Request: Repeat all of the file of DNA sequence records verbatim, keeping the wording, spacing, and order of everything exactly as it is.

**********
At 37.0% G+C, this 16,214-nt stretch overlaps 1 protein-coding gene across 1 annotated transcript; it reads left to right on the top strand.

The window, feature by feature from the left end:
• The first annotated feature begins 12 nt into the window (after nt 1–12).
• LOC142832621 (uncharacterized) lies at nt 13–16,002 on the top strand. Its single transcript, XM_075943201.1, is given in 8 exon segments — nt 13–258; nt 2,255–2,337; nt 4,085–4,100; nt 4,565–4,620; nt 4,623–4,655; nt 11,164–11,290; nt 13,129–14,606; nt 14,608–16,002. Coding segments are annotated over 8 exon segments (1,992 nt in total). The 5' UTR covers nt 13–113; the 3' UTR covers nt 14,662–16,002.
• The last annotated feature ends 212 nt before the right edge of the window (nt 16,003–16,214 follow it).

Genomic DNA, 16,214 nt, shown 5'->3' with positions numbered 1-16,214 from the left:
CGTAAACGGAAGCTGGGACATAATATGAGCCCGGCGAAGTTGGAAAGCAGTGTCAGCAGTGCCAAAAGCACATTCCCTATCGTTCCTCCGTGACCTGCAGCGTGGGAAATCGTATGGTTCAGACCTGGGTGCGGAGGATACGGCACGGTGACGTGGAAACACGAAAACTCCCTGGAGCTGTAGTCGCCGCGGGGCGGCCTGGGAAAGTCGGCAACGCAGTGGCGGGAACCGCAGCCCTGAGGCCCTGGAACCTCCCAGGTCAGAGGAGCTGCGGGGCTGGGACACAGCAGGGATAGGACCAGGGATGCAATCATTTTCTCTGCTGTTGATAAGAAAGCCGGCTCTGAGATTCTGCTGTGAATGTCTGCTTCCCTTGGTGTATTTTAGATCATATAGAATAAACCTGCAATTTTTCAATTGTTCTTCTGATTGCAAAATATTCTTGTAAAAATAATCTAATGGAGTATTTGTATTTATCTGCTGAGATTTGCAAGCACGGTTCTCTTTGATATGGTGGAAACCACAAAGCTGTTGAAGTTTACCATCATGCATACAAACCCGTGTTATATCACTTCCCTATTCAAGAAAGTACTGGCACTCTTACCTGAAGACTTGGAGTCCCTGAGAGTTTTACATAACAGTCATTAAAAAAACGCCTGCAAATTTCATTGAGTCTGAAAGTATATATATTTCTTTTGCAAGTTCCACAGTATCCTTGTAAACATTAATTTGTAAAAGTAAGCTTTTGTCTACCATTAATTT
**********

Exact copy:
At 37.0% G+C, this 16,214-nt stretch overlaps 1 protein-coding gene across 1 annotated transcript; it reads left to right on the top strand.

The window, feature by feature from the left end:
• The first annotated feature begins 12 nt into the window (after nt 1–12).
• LOC142832621 (uncharacterized) lies at nt 13–16,002 on the top strand. Its single transcript, XM_075943201.1, is given in 8 exon segments — nt 13–258; nt 2,255–2,337; nt 4,085–4,100; nt 4,565–4,620; nt 4,623–4,655; nt 11,164–11,290; nt 13,129–14,606; nt 14,608–16,002. Coding segments are annotated over 8 exon segments (1,992 nt in total). The 5' UTR covers nt 13–113; the 3' UTR covers nt 14,662–16,002.
• The last annotated feature ends 212 nt before the right edge of the window (nt 16,003–16,214 follow it).

Genomic DNA, 16,214 nt, shown 5'->3' with positions numbered 1-16,214 from the left:
CGTAAACGGAAGCTGGGACATAATATGAGCCCGGCGAAGTTGGAAAGCAGTGTCAGCAGTGCCAAAAGCACATTCCCTATCGTTCCTCCGTGACCTGCAGCGTGGGAAATCGTATGGTTCAGACCTGGGTGCGGAGGATACGGCACGGTGACGTGGAAACACGAAAACTCCCTGGAGCTGTAGTCGCCGCGGGGCGGCCTGGGAAAGTCGGCAACGCAGTGGCGGGAACCGCAGCCCTGAGGCCCTGGAACCTCCCAGGTCAGAGGAGCTGCGGGGCTGGGACACAGCAGGGATAGGACCAGGGATGCAATCATTTTCTCTGCTGTTGATAAGAAAGCCGGCTCTGAGATTCTGCTGTGAATGTCTGCTTCCCTTGGTGTATTTTAGATCATATAGAATAAACCTGCAATTTTTCAATTGTTCTTCTGATTGCAAAATATTCTTGTAAAAATAATCTAATGGAGTATTTGTATTTATCTGCTGAGATTTGCAAGCACGGTTCTCTTTGATATGGTGGAAACCACAAAGCTGTTGAAGTTTACCATCATGCATACAAACCCGTGTTATATCACTTCCCTATTCAAGAAAGTACTGGCACTCTTACCTGAAGACTTGGAGTCCCTGAGAGTTTTACATAACAGTCATTAAAAAAACGCCTGCAAATTTCATTGAGTCTGAAAGTATATATATTTCTTTTGCAAGTTCCACAGTATCCTTGTAAACATTAATTTGTAAAAGTAAGCTTTTGTCTACCATTAATTT